AC/DC are often accused of being repetitive and two-dimensional, generally by those who lack sufficient levels of testosterone to feel the power. Their music celebrates the infernal joy of boyhood, and during their heyday, the riffs vibrated between the legs of a hundred million loose-living lassies. Three themes appear consistently in Bon Scott’s lyrics: rock n’ roll, Hell, and the testicular impulse. For example, he preached the devil’s gospel on “Let There Be Rock,” and “Rock n’ Roll Damnation,” and thumbed his nose at moralists—who consistently banned AC/DC from performing during their early days in Australia—with “Hell Ain’t a Bad Place To Be” and “Highway to Hell.” I am certain that if Bon had survived to make one more album, it would have been called My Rock n’ Roll Balls Are Hotter Than Hell.

Millions of eager, pubescent boys were prepared for the mysteries of sexual union by tracks like “Love at First Feel,” “Squealer” (an ode to taking virginity), “The Jack” (a euphemism for venereal disease), and “Night Prowler.” The latter—which describes the erotic desires of a nocturnal murderer—achieved tabloid infamy after Satan-worshipping serial killer Richard Ramirez was reported to be obsessed with it. And of course, there is my personal favorite, “Whole Lotta Rosie,” which is about making sweet love to a grossly obese woman, conjuring visions of “Mama” Cass wearing nothing but a dozen jelly donuts.

One may suspect this rock star bravado to be a campy pose, but Bon Scott lived every bit of his image. The man got more tail than Davy Crockett on a coon hunt. Life backstage was a whirlwind of groupies and booze, and Bon was never one to let an opportunity go to waste. Aside from reefer and the occasional snort to keep the party going, he wasn’t much of a drug user. In fact, you could say he was just a social drinker. The thing is, he couldn’t stand to be alone. Toward the end, he was guzzling Scotch like a desert nomad at a water fountain. “It keeps you fit,” he once quipped, “the alcohol, nasty women, sweat on stage, bad food—it’s all very good for you!” Maybe so, but Bon was as well-known for STDs at the urology clinic as he was for hits in the hard rock scene, and his diligent, if rapidly deteriorating liver became the subject of scientific curiosity. How fitting that his last televised performance was “Touch Too Much” on the BBC’s Top of the Pops (according to biographer Clinton Walker.)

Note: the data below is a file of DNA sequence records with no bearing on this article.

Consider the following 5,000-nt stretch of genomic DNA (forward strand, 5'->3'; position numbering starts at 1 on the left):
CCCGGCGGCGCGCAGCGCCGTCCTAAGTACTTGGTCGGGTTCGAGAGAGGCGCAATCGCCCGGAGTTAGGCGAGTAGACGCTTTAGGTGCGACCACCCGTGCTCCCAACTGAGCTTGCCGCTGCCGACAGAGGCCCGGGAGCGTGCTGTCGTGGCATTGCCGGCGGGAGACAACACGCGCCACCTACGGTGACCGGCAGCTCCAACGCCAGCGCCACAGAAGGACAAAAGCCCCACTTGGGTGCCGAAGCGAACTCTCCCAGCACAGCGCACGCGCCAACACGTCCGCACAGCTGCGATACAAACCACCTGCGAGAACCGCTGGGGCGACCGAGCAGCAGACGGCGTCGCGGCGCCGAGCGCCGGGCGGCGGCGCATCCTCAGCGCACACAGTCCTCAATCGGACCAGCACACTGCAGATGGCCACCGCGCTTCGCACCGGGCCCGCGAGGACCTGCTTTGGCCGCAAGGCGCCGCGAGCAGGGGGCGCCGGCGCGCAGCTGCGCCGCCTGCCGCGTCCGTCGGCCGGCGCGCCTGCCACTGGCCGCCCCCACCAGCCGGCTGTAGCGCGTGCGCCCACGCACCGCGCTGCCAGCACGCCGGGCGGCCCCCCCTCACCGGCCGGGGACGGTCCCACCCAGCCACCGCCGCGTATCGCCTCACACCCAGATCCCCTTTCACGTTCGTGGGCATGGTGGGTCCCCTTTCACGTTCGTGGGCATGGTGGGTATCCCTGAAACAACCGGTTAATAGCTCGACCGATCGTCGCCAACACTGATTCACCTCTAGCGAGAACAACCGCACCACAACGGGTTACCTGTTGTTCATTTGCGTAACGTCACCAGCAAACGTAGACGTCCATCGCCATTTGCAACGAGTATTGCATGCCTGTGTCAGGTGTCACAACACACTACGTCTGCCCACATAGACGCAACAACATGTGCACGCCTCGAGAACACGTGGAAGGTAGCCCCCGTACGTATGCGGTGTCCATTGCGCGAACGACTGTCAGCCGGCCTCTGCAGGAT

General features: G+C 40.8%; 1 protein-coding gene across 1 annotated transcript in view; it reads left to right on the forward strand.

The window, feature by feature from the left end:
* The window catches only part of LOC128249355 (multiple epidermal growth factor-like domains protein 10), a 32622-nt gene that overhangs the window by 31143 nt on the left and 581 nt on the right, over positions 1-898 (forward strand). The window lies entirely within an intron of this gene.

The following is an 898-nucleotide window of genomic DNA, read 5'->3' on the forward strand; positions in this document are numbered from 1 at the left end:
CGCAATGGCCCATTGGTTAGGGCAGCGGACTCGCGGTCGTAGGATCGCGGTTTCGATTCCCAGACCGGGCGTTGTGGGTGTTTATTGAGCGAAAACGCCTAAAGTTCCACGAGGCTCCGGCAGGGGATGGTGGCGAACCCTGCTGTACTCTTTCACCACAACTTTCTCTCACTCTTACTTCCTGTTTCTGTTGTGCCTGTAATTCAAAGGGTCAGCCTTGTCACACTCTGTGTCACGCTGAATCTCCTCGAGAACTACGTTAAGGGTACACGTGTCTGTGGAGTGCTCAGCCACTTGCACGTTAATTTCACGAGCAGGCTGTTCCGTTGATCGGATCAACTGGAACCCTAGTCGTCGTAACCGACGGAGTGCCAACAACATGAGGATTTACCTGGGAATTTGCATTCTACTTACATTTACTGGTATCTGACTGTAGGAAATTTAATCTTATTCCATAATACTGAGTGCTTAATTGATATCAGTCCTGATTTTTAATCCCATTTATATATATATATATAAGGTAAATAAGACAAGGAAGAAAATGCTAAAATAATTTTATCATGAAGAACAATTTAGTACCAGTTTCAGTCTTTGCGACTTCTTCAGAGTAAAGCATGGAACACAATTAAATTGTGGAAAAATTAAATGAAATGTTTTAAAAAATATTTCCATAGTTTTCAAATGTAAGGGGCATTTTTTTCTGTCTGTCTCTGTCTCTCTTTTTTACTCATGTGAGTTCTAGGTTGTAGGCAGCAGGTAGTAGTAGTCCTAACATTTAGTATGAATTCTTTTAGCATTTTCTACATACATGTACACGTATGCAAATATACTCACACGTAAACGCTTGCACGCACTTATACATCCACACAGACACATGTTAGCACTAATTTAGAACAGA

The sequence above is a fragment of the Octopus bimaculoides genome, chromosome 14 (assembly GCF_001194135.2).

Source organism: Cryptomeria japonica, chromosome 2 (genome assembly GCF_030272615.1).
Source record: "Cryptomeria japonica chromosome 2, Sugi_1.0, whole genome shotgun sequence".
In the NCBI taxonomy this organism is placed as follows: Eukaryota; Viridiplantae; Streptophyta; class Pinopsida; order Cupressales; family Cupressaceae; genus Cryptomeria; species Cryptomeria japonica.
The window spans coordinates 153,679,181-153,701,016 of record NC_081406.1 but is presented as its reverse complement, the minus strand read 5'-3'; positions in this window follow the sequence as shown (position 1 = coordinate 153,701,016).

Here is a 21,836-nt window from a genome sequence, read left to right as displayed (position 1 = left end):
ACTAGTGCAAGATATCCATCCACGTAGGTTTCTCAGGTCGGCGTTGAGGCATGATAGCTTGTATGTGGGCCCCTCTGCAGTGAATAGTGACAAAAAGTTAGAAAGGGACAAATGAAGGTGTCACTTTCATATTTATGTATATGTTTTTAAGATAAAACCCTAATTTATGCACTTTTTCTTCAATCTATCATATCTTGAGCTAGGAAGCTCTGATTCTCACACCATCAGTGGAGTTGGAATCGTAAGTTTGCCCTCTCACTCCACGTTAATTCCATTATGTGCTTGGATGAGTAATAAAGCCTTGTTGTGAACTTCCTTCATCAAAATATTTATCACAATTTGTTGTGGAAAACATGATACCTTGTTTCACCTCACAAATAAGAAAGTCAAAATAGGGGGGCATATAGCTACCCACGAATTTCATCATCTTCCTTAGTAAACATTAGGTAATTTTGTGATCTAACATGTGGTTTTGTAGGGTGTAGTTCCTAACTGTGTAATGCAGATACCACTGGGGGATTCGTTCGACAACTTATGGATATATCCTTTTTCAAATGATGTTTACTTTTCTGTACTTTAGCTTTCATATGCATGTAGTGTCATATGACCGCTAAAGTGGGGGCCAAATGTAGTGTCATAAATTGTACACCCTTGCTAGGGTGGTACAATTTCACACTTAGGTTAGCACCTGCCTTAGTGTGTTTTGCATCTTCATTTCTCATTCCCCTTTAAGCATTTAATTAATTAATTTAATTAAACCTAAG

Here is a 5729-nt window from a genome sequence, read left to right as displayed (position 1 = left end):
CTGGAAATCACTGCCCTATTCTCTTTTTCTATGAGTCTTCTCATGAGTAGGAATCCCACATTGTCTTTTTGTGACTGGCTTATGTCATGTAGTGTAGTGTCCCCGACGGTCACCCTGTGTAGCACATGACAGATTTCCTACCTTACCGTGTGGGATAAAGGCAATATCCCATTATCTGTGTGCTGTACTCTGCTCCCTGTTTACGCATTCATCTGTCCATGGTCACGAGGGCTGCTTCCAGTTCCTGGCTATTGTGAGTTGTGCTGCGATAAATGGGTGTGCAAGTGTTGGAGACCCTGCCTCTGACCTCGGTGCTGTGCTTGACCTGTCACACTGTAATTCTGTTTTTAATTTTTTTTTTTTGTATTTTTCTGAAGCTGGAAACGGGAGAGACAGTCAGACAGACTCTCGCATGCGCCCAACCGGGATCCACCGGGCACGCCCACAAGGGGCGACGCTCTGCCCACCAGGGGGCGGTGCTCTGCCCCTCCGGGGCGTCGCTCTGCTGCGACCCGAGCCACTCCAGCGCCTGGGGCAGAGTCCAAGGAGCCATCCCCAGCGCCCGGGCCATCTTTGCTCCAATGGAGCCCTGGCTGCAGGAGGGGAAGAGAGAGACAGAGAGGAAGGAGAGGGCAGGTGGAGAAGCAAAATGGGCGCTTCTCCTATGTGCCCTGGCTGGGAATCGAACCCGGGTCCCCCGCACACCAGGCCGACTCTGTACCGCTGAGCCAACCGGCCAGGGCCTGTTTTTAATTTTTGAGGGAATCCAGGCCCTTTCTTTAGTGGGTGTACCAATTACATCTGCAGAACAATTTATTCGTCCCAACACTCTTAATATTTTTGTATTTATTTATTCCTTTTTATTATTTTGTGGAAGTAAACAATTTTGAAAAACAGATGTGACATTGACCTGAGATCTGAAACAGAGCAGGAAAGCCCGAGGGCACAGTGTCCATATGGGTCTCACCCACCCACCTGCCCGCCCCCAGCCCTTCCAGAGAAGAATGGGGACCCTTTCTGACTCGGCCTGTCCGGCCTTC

Of course, there was more to Bon than the rock n’ roll caricature that eventually consumed him. He was steadfastly loyal to his family and friends, and sent hundreds of letters from the lonesome road. At the height of his international success—after the 1979 release of Highway to Hell—he regularly confided to those close to him that he longed for a stable home, a good woman by his side, and children to carry on his name. Behind that cunning leer was a deeply sentimental soul in search of solid ground to stand on. His last weeks were spent with Anna Baba, a Japanese woman he’d moved into his London flat. She barely spoke a word of English, but would cook him traditional meals and mother him through constant benders. He worked diligently on an upcoming album down to the final gulp. With a touching stroke of sincerity, his last recording was “Ride On,” a lament to the weariness of the endless highway.